Energy Bears Retreat as Stocks Post S&P 500’s Best Rally

Energy stocks are handing U.S. investors the best gains this quarter and the options market is signaling the rally isn’t over.

Oil and natural gas producers are up 5.5 percent since the end of March, the most in the Standard & Poor’s 500 Index. Options on the Energy Select Sector SPDR Fund, an exchange-traded fund tracking the industry, are the cheapest ever relative to the overall market, a sign investors are less concerned about future losses. Short sellers have withdrawn bearish bets on the ETF to near the lowest level in 14 months, data compiled by Markit Securities Ltd. and Bloomberg show.

Energy producers, the worst stocks in the S&P 500 over the past three years, are back in favor as oil rose above $100 a barrel and investors bought companies with with stable earnings. Valuations have risen since early March, when the industry was the second-cheapest group in the S&P 500, amid signs of economic improvement in the U.S. and China, the two biggest energy consumers.

“Energy was universally despised and loathed by investors in spite of the fact that valuations were very compelling,” Ted Harper, who helps manage more than $10 billion for Frost Investment Advisors LLC in Houston, said by phone on May 22. “Consistent performance by the companies will eventually erode some of the skepticism. Energy continues to look attractive.”

Implied Volatility

The advance in energy stocks this quarter is more than double the 2.1 percent return for the S&P 500. The outperformance marks a turnaround from the prior three years, when the energy gauge ranked last, with an 11 percent advance. The broader equity index rallied 41 percent in that period.

Implied volatility, a gauge of options prices, for the energy ETF is 13.3, compared with 11.6 for the SPDR S&P 500 ETF Trust, according to data on three-month contracts compiled by Bloomberg. The spread reached 0.38 point on May 6, the smallest gap on record.

Short interest on the energy ETF has fallen to 8.3 percent of shares outstanding, down from a 2014 high of 14 percent reached two months ago, data compiled by Markit and Bloomberg show.

Any weakness in the global economy will curb demand for energy, according to Michael Binger, who helps oversee $550 million as a senior portfolio manager at Gradient Investments LLC in Arden Hills, Minnesota. West Texas Intermediate crude declined from a five-week high yesterday on speculation that U.S. inventories are sufficient to meet increasing fuel demand.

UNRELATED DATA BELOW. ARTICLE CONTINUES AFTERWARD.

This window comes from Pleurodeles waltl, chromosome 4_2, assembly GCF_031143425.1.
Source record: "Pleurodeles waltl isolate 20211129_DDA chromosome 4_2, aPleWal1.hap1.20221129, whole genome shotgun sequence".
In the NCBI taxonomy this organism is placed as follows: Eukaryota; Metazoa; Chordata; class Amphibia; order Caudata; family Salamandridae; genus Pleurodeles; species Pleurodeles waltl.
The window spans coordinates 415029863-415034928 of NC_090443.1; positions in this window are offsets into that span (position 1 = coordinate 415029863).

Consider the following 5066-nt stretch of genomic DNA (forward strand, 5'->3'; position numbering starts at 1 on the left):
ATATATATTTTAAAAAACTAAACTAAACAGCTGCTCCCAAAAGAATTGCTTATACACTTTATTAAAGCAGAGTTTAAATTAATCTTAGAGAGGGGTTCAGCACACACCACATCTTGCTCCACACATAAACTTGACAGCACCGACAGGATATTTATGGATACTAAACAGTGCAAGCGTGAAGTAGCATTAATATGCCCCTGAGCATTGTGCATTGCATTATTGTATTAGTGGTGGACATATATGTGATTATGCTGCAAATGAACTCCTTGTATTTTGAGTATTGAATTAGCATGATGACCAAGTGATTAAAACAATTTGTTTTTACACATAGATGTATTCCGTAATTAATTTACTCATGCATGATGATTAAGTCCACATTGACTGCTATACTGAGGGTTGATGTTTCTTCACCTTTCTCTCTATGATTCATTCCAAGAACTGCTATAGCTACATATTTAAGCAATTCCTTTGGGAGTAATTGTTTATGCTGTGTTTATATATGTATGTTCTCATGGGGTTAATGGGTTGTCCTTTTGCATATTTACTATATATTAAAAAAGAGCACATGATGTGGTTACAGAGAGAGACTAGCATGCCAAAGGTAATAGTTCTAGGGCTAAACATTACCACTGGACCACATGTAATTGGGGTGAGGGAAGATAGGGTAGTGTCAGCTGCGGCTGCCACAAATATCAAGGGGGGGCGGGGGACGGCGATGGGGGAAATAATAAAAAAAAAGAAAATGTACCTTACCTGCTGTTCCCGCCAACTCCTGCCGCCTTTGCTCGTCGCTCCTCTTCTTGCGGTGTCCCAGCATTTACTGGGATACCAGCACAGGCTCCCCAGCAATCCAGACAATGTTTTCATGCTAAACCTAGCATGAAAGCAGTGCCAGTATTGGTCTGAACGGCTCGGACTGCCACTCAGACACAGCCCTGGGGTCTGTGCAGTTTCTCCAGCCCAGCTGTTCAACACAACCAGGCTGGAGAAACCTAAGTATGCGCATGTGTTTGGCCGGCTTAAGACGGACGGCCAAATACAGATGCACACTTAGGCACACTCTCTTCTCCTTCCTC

Energy Demand

“Most energy companies make money two ways, you increase production and the price goes up,” Binger said in a phone interview last week. “A slowdown will be a risk to energy prices and energy demand.”

The Chicago Board Options Exchange Crude Oil Volatility Index, a measure of expectations for swings in oil prices, has fallen 9.4 percent this year to 16.10. WTI for July delivery retreated 0.2 percent to $104.11 a barrel yesterday. It’s up 5.6 percent this year.

A gauge of manufacturing in China rose to a five-month high last week and recent U.S. data from a factory-output index to durable-goods orders have topped estimates. The Energy Select Sector SPDR Fund, known by its ticker XLE, climbed 0.3 percent yesterday and is up 6 percent this quarter.

Less Bearish

Energy shares have benefited as investors shifted money out of Internet stocks or companies previously seen as having greater growth potential, said John Goltermann, who helps oversee more than $900 million at Obermeyer Asset Management Inc. in Aspen, Colorado.

The S&P 500 Energy Index, tracking 44 companies from Exxon Mobil Corp. to Schlumberger Ltd., is trading at 15.9 times reported earnings, compared with the multiple of 17.6 in the broad equity gauge. At the beginning of March, the multiple for oil stocks was 14.6, data compiled by Bloomberg show.

“This is a manifestation of a more bullish or at least less bearish view on energy,” Goltermann said in a phone interview last week. “After a couple years of neutral or maybe slightly bearish views on energy, that’s reversing itself. Positioning around that is smart.”

To contact the reporter on this story: Lu Wang in New York at lwang8@bloomberg.net

To contact the editors responsible for this story: Lynn Thomasson at lthomasson@bloomberg.net Jeremy Herron

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